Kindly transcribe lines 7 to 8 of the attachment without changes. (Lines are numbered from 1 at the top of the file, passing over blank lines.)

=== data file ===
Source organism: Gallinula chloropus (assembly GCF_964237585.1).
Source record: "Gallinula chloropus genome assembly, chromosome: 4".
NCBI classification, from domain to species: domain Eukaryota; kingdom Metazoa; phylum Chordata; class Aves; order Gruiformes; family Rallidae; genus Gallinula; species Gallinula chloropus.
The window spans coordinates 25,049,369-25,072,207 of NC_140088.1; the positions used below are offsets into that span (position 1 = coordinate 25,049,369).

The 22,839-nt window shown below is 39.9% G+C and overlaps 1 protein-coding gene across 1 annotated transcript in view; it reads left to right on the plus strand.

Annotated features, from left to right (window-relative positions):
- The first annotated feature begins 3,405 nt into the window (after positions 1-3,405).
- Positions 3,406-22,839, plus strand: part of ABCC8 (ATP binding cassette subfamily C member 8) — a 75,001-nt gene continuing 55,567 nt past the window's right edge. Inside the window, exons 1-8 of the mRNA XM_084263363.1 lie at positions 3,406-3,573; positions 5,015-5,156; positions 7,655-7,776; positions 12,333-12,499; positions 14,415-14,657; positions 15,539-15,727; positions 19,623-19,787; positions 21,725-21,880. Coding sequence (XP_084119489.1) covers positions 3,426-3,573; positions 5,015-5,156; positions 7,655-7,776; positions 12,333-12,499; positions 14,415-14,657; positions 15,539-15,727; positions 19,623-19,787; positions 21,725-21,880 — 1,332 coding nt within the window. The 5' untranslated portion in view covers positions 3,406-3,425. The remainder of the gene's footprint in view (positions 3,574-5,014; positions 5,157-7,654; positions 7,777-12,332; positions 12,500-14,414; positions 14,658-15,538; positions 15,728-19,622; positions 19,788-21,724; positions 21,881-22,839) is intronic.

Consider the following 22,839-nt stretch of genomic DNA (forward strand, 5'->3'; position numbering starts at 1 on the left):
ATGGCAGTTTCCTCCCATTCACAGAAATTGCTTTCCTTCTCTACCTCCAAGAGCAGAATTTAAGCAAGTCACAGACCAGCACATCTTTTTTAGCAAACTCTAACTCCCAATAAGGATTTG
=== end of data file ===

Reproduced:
- The first annotated feature begins 3,405 nt into the window (after positions 1-3,405).
- Positions 3,406-22,839, plus strand: part of ABCC8 (ATP binding cassette subfamily C member 8) — a 75,001-nt gene continuing 55,567 nt past the window's right edge. Inside the window, exons 1-8 of the mRNA XM_084263363.1 lie at positions 3,406-3,573; positions 5,015-5,156; positions 7,655-7,776; positions 12,333-12,499; positions 14,415-14,657; positions 15,539-15,727; positions 19,623-19,787; positions 21,725-21,880. Coding sequence (XP_084119489.1) covers positions 3,426-3,573; positions 5,015-5,156; positions 7,655-7,776; positions 12,333-12,499; positions 14,415-14,657; positions 15,539-15,727; positions 19,623-19,787; positions 21,725-21,880 — 1,332 coding nt within the window. The 5' untranslated portion in view covers positions 3,406-3,425. The remainder of the gene's footprint in view (positions 3,574-5,014; positions 5,157-7,654; positions 7,777-12,332; positions 12,500-14,414; positions 14,658-15,538; positions 15,728-19,622; positions 19,788-21,724; positions 21,881-22,839) is intronic.